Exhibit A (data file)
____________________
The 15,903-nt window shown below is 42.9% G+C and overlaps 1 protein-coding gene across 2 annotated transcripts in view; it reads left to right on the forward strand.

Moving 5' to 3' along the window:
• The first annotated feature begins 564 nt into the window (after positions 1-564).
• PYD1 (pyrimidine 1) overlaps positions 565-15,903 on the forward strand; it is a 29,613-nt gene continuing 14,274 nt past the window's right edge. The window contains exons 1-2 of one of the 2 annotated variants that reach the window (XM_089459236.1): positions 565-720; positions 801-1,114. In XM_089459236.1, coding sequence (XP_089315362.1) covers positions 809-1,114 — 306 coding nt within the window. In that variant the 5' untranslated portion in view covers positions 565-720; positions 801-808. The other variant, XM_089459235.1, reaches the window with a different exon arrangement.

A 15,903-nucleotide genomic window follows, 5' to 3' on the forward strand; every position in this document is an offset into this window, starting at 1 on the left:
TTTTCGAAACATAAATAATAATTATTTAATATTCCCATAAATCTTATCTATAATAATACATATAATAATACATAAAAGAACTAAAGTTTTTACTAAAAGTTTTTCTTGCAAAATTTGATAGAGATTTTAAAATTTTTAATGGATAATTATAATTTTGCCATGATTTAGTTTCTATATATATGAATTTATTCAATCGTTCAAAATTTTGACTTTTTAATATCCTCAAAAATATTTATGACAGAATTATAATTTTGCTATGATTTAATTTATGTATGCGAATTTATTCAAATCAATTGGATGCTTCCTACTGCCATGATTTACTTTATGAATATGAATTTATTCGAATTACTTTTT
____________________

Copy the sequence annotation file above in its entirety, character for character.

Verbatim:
The 15,903-nt window shown below is 42.9% G+C and overlaps 1 protein-coding gene across 2 annotated transcripts in view; it reads left to right on the forward strand.

Moving 5' to 3' along the window:
• The first annotated feature begins 564 nt into the window (after positions 1-564).
• PYD1 (pyrimidine 1) overlaps positions 565-15,903 on the forward strand; it is a 29,613-nt gene continuing 14,274 nt past the window's right edge. The window contains exons 1-2 of one of the 2 annotated variants that reach the window (XM_089459236.1): positions 565-720; positions 801-1,114. In XM_089459236.1, coding sequence (XP_089315362.1) covers positions 809-1,114 — 306 coding nt within the window. In that variant the 5' untranslated portion in view covers positions 565-720; positions 801-808. The other variant, XM_089459235.1, reaches the window with a different exon arrangement.

A 15,903-nucleotide genomic window follows, 5' to 3' on the forward strand; every position in this document is an offset into this window, starting at 1 on the left:
TTTTCGAAACATAAATAATAATTATTTAATATTCCCATAAATCTTATCTATAATAATACATATAATAATACATAAAAGAACTAAAGTTTTTACTAAAAGTTTTTCTTGCAAAATTTGATAGAGATTTTAAAATTTTTAATGGATAATTATAATTTTGCCATGATTTAGTTTCTATATATATGAATTTATTCAATCGTTCAAAATTTTGACTTTTTAATATCCTCAAAAATATTTATGACAGAATTATAATTTTGCTATGATTTAATTTATGTATGCGAATTTATTCAAATCAATTGGATGCTTCCTACTGCCATGATTTACTTTATGAATATGAATTTATTCGAATTACTTTTT